Writing about my past tendencies to slaughter the occasional character back in the day and thinking about my desire to take OtherSpace truly back to basics got me wondering: maybe we should just abandon the premise of a stats/skills system. Eliminate dice. No rolls. Just see where the narrative rolls and let the players and referees manage the outcomes, even if they sometimes lead to character deaths.

If it seems reasonable for a character to try something, regardless of whether they have X level of Y skill on their sheet, let them go for it and consider whether it makes sense the way they present the narrative. If it makes sense and helps the story flow, it works. If it doesn’t seem plausible (or if the story might benefit from extra tension by throwing in a complication), the referee can decide it doesn’t work – or it works, but with unintended consequences.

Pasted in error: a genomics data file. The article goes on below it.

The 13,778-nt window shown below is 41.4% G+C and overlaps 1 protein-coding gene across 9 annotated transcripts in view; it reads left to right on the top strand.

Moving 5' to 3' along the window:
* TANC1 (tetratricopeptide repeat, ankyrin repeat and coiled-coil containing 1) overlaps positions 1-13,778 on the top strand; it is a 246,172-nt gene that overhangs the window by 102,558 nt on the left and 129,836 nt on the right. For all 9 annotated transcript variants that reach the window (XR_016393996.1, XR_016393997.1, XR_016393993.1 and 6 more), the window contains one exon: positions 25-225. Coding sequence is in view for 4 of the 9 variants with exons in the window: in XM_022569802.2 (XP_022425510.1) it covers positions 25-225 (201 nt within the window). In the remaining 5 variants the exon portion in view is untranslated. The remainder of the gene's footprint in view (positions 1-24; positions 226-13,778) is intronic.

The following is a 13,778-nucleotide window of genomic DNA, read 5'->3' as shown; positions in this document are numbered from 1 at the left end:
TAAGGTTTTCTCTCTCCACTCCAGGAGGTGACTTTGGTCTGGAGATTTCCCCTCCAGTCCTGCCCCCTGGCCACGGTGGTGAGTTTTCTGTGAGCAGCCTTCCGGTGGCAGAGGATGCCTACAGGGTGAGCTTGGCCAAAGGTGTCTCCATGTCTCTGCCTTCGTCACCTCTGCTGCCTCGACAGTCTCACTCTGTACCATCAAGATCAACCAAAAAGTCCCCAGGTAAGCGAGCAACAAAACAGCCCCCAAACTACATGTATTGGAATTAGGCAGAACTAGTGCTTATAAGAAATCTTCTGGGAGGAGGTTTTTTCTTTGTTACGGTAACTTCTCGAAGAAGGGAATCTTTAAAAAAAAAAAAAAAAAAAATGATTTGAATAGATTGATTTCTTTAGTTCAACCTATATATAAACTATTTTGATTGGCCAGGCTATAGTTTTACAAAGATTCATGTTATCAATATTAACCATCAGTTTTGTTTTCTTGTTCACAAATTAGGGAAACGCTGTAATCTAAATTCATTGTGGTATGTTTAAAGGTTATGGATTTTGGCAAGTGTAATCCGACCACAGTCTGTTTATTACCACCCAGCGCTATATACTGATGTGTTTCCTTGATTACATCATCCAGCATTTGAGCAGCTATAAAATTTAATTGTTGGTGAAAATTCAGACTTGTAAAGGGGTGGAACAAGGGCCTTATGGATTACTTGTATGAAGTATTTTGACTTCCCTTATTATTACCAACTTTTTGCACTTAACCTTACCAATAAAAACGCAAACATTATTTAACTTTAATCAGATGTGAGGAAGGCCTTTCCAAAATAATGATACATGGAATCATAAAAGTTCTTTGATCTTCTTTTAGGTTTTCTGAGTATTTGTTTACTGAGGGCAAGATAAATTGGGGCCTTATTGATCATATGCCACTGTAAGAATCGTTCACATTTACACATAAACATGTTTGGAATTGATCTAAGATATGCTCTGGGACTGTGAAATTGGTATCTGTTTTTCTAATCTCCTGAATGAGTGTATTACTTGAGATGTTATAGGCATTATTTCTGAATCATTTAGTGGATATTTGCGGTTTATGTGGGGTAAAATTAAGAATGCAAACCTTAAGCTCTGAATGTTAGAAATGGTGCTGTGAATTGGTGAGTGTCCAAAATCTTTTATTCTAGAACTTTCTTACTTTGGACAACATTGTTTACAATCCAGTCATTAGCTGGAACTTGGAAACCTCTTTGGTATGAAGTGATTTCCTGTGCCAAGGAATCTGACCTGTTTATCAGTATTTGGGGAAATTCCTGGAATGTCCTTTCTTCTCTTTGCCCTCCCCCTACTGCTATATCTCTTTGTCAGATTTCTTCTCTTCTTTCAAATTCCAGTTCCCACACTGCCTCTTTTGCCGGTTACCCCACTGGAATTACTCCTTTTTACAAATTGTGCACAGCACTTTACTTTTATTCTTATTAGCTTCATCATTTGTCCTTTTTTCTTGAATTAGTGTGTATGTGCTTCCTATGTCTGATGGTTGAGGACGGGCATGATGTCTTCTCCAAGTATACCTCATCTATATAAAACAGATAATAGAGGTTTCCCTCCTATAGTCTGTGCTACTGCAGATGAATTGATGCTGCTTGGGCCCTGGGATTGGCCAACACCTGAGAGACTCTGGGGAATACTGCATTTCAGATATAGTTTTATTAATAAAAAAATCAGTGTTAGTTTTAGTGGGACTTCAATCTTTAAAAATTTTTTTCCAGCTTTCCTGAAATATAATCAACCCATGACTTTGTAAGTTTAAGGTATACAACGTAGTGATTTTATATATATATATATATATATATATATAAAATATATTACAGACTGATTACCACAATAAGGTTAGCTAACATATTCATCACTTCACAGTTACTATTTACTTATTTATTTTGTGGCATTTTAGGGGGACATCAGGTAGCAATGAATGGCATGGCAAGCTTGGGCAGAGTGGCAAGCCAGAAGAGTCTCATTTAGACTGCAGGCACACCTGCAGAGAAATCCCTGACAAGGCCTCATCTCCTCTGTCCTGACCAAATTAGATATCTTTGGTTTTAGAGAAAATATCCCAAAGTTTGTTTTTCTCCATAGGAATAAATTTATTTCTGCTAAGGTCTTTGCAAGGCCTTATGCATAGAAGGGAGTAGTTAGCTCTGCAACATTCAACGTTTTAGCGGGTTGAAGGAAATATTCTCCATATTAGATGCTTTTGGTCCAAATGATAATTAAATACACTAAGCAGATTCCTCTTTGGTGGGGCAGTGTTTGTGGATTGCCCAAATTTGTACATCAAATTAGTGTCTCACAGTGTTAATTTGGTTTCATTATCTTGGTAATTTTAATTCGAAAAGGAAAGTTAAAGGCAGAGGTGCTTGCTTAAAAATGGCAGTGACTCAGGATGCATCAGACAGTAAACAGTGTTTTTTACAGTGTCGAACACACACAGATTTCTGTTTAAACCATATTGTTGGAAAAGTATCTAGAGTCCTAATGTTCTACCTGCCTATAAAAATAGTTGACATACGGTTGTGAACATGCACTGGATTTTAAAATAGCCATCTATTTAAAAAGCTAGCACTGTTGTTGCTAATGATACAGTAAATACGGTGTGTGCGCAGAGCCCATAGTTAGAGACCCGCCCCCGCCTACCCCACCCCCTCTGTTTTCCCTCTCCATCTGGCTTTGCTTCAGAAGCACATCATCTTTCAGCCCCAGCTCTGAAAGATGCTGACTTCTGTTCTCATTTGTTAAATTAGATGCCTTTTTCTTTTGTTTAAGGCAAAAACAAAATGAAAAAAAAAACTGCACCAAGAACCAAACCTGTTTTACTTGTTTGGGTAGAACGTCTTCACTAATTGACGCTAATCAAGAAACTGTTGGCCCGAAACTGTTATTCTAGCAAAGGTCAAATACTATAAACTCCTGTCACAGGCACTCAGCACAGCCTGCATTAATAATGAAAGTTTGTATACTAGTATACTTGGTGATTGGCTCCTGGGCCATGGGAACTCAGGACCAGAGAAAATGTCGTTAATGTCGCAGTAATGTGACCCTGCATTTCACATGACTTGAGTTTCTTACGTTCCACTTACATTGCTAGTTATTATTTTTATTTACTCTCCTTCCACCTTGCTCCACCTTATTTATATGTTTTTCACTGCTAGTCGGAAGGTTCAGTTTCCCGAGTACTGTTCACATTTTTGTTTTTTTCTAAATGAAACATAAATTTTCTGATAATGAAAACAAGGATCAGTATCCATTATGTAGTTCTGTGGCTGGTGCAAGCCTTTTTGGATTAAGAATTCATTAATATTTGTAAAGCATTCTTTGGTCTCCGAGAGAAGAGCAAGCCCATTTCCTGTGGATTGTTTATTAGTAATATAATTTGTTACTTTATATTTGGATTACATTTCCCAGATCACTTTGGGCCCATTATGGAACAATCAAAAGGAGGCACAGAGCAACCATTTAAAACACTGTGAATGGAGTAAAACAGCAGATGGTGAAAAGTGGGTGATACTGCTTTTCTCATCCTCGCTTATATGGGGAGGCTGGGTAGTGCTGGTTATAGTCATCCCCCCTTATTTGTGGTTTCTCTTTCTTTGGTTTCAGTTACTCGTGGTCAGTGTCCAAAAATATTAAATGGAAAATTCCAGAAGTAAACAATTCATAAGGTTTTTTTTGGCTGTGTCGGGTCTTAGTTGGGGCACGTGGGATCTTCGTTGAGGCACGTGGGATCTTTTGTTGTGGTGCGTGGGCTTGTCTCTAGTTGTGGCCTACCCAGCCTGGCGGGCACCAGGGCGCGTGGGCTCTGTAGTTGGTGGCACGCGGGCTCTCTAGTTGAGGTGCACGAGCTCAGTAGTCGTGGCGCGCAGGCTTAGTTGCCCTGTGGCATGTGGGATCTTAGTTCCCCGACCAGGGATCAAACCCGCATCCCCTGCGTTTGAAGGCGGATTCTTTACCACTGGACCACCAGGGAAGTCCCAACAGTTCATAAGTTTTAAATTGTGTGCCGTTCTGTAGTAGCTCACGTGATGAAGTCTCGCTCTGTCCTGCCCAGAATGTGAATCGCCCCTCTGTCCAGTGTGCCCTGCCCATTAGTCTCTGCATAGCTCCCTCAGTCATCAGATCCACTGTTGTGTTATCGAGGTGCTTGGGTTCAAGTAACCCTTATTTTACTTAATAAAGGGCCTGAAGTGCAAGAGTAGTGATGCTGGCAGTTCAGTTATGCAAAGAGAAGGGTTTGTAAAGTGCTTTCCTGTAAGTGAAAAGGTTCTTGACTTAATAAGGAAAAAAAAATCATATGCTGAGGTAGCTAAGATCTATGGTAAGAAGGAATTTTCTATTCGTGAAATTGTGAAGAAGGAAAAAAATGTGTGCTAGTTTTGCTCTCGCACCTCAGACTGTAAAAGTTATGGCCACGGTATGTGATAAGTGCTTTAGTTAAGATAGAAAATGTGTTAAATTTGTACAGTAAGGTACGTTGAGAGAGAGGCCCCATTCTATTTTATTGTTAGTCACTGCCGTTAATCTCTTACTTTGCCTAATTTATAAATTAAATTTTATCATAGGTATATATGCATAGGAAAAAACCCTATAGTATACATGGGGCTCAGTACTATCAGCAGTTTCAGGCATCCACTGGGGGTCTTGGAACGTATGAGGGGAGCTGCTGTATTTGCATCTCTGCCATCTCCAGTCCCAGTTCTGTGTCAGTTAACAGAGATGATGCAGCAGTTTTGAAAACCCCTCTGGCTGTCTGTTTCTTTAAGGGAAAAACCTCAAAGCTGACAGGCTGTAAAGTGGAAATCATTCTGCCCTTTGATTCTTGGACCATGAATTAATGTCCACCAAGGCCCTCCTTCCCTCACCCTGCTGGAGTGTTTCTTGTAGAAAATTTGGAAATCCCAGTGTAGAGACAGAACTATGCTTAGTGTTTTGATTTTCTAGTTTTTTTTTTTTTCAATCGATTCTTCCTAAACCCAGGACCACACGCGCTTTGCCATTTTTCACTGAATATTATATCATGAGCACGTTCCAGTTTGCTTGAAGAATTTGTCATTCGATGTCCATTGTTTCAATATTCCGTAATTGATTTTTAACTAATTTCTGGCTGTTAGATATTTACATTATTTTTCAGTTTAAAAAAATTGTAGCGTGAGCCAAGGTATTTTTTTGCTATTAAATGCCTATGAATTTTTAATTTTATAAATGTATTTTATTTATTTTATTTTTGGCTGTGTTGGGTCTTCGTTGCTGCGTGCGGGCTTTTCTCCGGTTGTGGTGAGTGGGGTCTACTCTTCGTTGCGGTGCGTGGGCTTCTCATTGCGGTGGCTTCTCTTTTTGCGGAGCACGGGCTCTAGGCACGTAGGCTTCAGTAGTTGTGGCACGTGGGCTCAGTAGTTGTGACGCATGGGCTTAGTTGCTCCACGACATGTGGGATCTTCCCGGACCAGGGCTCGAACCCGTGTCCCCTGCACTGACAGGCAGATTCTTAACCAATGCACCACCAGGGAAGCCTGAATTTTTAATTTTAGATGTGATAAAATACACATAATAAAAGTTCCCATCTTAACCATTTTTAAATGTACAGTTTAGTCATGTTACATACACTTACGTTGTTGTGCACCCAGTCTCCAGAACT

Consider “Raiders of the Lost Ark,” as an example. From a narrative standpoint, Indiana Jones cleverly switches a bag of carefully measured sand for the idol on the altar in the Peruvian temple. So, he succeeds in grabbing the idol. The unintended consequence, of course, is that he misjudged the sand just enough that it triggers the trap that starts the big stone ball rolling.

We did this sort of thing a lot in the early days of OtherSpace, before we introduced a skill system and taskrolls. It does come with the potential for unintended behind-the-scenes consequences, such as rages against the ref. But it certainly would streamline the process of running a scene – especially those roll-intensive combat activities that we now seem to avoid like the plague because they can take hours to run.